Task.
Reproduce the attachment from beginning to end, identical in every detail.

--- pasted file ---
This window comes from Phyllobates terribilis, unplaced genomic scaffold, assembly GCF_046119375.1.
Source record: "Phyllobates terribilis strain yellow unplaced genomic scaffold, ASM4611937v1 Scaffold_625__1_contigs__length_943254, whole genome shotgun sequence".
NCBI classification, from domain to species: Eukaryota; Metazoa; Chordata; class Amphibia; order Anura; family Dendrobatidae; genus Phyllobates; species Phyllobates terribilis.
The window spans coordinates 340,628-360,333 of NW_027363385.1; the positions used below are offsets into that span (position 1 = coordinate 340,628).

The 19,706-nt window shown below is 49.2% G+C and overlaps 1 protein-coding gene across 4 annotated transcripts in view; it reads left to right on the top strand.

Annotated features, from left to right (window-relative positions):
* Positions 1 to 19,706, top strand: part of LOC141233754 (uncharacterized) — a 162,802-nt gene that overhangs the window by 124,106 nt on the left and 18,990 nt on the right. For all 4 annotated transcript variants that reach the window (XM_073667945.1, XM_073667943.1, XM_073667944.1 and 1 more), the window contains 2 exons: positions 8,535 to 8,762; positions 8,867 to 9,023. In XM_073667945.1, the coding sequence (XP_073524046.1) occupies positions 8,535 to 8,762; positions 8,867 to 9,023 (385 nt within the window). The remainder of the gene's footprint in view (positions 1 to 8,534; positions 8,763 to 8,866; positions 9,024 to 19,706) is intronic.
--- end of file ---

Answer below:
This window comes from Phyllobates terribilis, unplaced genomic scaffold, assembly GCF_046119375.1.
Source record: "Phyllobates terribilis strain yellow unplaced genomic scaffold, ASM4611937v1 Scaffold_625__1_contigs__length_943254, whole genome shotgun sequence".
NCBI classification, from domain to species: Eukaryota; Metazoa; Chordata; class Amphibia; order Anura; family Dendrobatidae; genus Phyllobates; species Phyllobates terribilis.
The window spans coordinates 340,628-360,333 of NW_027363385.1; the positions used below are offsets into that span (position 1 = coordinate 340,628).

The 19,706-nt window shown below is 49.2% G+C and overlaps 1 protein-coding gene across 4 annotated transcripts in view; it reads left to right on the top strand.

Annotated features, from left to right (window-relative positions):
* Positions 1 to 19,706, top strand: part of LOC141233754 (uncharacterized) — a 162,802-nt gene that overhangs the window by 124,106 nt on the left and 18,990 nt on the right. For all 4 annotated transcript variants that reach the window (XM_073667945.1, XM_073667943.1, XM_073667944.1 and 1 more), the window contains 2 exons: positions 8,535 to 8,762; positions 8,867 to 9,023. In XM_073667945.1, the coding sequence (XP_073524046.1) occupies positions 8,535 to 8,762; positions 8,867 to 9,023 (385 nt within the window). The remainder of the gene's footprint in view (positions 1 to 8,534; positions 8,763 to 8,866; positions 9,024 to 19,706) is intronic.